April 3, 2018
April 3, 2018
In 1995, the Oregon Legislature was worried about taxes. Legislators were so worried about runaway tax increases, and the punitive effects of higher taxes on Oregonians, that they passed House Joint Resolution 14, which referred a statewide ballot measure to voters asking them to amend the Oregon Constitution with a new requirement that would limit the Legislature’s own power to raise taxes.
In the Spring of 1996, voters approved Ballot Measure 25, which added just seventeen words to Article IV, Section 25 of the state Constitution: “Three-fifths of all members elected to each House shall be necessary to pass bills for raising revenue.”
The measure passed with 54.7 percent of the vote.
Since adopting the original language of the Oregon Constitution, bills for raising revenue were always required to originate in the House of Representatives, just like the United States Constitution. But now a second procedural requirement was in place, one that has now been adopted by 15 other states in some form or fashion. Oregon’s three-fifths threshold is still a low bar compared with states like California (two-thirds) or Oklahoma (three-fourths).
This is where a 2015 Oregon Supreme Court case, City of Seattle v. Dept. of Revenue, comes into play. The lawyers that work for the Legislature determined that based on the ruling in this case a bill for raising revenue probably requires the creation of a new tax, or a change in tax rates that results in additional revenue. However, if the bill simply expands the base of taxpayers required to pay the tax, or limits the number of taxpayers qualified to pay at a lower rate, the court might not consider a bill that results in more revenue to be the same as “a bill for raising revenue.”
Since that court ruling, the Legislature has become increasingly bold in its willingness to test the boundaries of what constitutes a bill for raising revenue. In 2017, the Oregon House of Representatives passed HB 2060, a bill that would have raised $100 million per year by raising taxes on small businesses with fewer than 10 employees – and those in certain industry sectors. It passed with just 31 votes, not the 36 votes required to meet the three-fifths threshold.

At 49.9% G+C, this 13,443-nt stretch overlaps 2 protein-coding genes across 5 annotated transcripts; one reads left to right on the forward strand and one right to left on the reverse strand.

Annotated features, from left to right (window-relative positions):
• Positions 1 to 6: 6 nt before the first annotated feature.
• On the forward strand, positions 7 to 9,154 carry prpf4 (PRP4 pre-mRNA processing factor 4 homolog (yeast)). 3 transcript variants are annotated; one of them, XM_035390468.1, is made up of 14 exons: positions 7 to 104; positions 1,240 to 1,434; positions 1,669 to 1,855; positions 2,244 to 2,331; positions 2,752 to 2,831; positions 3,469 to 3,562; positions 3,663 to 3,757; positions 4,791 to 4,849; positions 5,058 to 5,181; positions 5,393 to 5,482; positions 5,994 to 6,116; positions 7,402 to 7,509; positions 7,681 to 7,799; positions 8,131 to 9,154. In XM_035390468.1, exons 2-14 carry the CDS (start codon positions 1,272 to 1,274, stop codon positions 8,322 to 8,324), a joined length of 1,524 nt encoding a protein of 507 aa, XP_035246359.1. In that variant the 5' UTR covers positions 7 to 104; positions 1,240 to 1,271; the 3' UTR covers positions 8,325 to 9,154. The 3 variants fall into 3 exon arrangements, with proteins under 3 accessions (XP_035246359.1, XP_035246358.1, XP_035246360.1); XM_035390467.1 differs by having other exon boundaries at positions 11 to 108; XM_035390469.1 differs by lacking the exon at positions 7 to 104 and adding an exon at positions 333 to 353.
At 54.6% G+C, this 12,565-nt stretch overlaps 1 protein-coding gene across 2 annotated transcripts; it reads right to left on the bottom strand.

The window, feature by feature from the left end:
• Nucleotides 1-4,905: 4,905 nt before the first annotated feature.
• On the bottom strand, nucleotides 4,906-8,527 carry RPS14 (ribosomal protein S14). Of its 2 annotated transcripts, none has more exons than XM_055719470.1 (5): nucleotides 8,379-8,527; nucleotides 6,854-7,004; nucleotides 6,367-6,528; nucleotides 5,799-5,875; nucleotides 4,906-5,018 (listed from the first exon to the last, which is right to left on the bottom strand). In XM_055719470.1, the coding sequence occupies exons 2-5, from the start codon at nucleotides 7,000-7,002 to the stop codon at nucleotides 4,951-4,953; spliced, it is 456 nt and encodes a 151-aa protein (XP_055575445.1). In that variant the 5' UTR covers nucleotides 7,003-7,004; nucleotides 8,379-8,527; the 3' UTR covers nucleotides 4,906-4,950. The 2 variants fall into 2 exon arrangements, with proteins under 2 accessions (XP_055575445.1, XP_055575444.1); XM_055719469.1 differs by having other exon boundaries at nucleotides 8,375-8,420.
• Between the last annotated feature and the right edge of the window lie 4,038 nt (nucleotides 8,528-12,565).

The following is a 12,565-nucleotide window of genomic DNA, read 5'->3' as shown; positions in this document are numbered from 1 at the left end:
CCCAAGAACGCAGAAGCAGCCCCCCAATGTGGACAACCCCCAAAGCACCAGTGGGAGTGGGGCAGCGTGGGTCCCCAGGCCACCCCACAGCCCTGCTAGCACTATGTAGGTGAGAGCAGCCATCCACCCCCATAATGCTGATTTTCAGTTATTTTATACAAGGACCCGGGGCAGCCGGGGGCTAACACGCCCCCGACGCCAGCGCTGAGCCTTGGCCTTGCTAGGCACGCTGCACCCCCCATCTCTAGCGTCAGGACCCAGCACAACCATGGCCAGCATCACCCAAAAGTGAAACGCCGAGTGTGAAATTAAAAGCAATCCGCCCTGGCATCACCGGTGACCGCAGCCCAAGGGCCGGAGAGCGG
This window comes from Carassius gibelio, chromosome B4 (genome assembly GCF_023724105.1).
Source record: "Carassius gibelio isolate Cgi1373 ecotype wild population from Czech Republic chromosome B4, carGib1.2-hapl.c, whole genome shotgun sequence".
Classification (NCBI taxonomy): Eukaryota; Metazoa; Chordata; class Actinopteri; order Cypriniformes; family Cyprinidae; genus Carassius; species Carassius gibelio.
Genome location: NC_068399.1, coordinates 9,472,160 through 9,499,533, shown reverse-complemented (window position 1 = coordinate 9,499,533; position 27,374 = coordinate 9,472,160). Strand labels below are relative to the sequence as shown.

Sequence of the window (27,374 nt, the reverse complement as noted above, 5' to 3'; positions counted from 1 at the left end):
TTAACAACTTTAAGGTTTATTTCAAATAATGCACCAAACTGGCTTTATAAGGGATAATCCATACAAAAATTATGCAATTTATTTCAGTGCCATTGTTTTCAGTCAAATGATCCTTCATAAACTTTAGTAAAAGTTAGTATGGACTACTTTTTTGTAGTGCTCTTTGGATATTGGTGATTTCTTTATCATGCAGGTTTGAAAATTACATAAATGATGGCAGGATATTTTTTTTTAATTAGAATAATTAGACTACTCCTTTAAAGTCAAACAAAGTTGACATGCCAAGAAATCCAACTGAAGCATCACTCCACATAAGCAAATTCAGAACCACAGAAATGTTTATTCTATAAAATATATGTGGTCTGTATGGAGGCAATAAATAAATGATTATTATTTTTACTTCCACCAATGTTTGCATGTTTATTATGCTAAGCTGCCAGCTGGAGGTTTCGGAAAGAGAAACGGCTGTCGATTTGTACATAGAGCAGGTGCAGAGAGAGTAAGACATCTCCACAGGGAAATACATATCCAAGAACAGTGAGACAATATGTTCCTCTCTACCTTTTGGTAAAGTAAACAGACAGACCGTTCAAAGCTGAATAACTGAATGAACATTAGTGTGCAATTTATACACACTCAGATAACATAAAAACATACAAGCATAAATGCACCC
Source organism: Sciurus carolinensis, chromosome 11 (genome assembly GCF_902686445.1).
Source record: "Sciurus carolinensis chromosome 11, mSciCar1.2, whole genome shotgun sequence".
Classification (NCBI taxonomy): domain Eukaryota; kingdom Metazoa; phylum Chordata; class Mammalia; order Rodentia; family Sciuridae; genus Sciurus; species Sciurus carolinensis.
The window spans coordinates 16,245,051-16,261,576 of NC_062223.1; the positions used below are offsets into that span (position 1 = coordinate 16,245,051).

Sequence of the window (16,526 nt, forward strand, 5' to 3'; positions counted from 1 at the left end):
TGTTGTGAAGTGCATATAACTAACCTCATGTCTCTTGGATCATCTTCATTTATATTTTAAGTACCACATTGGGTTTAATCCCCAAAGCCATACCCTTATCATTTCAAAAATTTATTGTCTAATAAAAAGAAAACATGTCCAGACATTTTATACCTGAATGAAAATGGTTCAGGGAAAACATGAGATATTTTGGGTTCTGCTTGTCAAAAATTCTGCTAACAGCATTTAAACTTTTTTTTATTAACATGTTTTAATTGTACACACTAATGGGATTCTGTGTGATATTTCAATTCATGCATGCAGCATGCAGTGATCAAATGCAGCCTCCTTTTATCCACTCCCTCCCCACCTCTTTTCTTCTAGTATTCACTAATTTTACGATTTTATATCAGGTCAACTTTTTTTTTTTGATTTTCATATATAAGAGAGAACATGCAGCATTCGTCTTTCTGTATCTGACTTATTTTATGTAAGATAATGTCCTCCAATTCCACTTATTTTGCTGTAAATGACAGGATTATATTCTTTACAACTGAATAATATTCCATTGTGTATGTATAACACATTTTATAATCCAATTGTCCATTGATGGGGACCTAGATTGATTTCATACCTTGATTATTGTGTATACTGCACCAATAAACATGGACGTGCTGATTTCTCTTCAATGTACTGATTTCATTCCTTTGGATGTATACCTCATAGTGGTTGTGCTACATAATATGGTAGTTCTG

In 2018, both chambers passed SB 1528, a bill that raises an estimated $200 million per year by “disconnecting” from the new 20 percent federal deduction for qualifying pass-through business income. This bill is currently sitting on the governor’s desk, awaiting her signature or veto. Nearly 400,000 Oregon businesses are likely to be affected by her decision either way. The bill passed with 32 votes in the House and 16 votes in the Senate, failing to meet both three-fifths thresholds (36 in the House, 18 in the Senate). It also originated in the Senate, a violation of that first procedural requirement which was always part of the state Constitution.
Finally, during the last two legislative sessions, several bills have been introduced with the intention of placing a cap on statewide carbon emissions – while at the same time raising hundreds of millions of dollars per year in new state revenue to be spent on clean energy economic development projects. Better known as “Cap & Trade,” supporters of these bills have dubbed the concept the “Clean Energy Jobs Bill” or “Cap & Invest.” Any state “investment” implies the raising of revenue and any “clean energy jobs” created would come from the legislatively-directed spending of that revenue. No version of this bill has passed yet, but legislators are already planning to bring it back in 2019 – and without a three-fifths clause.
Without question, the spirit of Measure 25 has been eroded over time, prompting taxpayer advocates to propose Initiative Petition 31 to the voters this fall. This constitutional amendment would clearly define “raising revenue” as any tax or fee increase, whether accomplished by the creation, imposition or increase of any tax or fee, or by the modification, elimination or change in eligibility for any exemption, credit, deduction or lower rate of taxation.
Proponents of the measure have until July 6 to turn in the 117,578 signatures required to qualify IP 31 for the November 6 General Election ballot.
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